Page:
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Showing posts from October, 2013

Monetary policy? Child’s play

The promise made a century ago that the U.S. central bank would eliminate economic crises is not raised very often.  To raise it would question the need for government’s most untouchable monopoly.  So it is not raised.  The Fed is the heart of the economy, we often hear.  It is the government’s ATM machine.  It bails out the big players when the roof caves.  It’s ridiculous to think the government could “do something” about crises without massive amounts of money at its disposal.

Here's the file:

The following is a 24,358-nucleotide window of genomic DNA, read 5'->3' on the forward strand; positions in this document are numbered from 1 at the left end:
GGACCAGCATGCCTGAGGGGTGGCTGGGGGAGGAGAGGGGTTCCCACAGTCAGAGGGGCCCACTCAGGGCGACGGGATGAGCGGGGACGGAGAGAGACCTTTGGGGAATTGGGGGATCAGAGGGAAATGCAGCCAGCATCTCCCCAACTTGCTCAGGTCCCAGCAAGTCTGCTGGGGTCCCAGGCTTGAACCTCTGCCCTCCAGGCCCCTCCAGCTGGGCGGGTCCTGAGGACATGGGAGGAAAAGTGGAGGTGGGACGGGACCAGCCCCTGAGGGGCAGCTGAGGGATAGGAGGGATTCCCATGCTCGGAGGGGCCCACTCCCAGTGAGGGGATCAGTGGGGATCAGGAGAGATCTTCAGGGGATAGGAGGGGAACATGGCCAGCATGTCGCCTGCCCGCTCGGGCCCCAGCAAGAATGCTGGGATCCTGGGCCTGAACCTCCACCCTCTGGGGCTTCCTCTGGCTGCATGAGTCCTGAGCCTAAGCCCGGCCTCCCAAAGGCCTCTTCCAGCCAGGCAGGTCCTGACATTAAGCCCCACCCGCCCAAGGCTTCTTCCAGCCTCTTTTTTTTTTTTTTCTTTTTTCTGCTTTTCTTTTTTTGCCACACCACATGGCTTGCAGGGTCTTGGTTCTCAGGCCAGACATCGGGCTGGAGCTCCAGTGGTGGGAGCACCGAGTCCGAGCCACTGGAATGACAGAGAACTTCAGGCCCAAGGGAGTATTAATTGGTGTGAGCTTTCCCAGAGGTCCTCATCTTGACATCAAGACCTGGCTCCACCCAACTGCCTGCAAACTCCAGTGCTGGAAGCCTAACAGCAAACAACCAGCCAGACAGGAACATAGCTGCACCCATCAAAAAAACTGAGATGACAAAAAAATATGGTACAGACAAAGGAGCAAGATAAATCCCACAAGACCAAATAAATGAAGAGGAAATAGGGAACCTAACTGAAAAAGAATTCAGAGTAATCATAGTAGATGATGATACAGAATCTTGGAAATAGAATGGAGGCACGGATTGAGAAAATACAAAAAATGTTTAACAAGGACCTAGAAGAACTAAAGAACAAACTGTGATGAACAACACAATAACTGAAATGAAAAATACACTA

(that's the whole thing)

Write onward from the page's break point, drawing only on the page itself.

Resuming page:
Today, the Fed is stronger than ever as a result of the financial crisis of 2007-2008, the biggest since its other major failures, the artificial boom of the late 1920s and its role in the Great Depression, and the stagflation of the 1970s.  The Fed’s twin mandates of keeping inflation and unemployment low has been only half-successful.  According to one line of thought, the Bernanke Fed’s policy of buying close to $1 trillion a year in government debt may be too moderate to ease the pain of unemployment.  …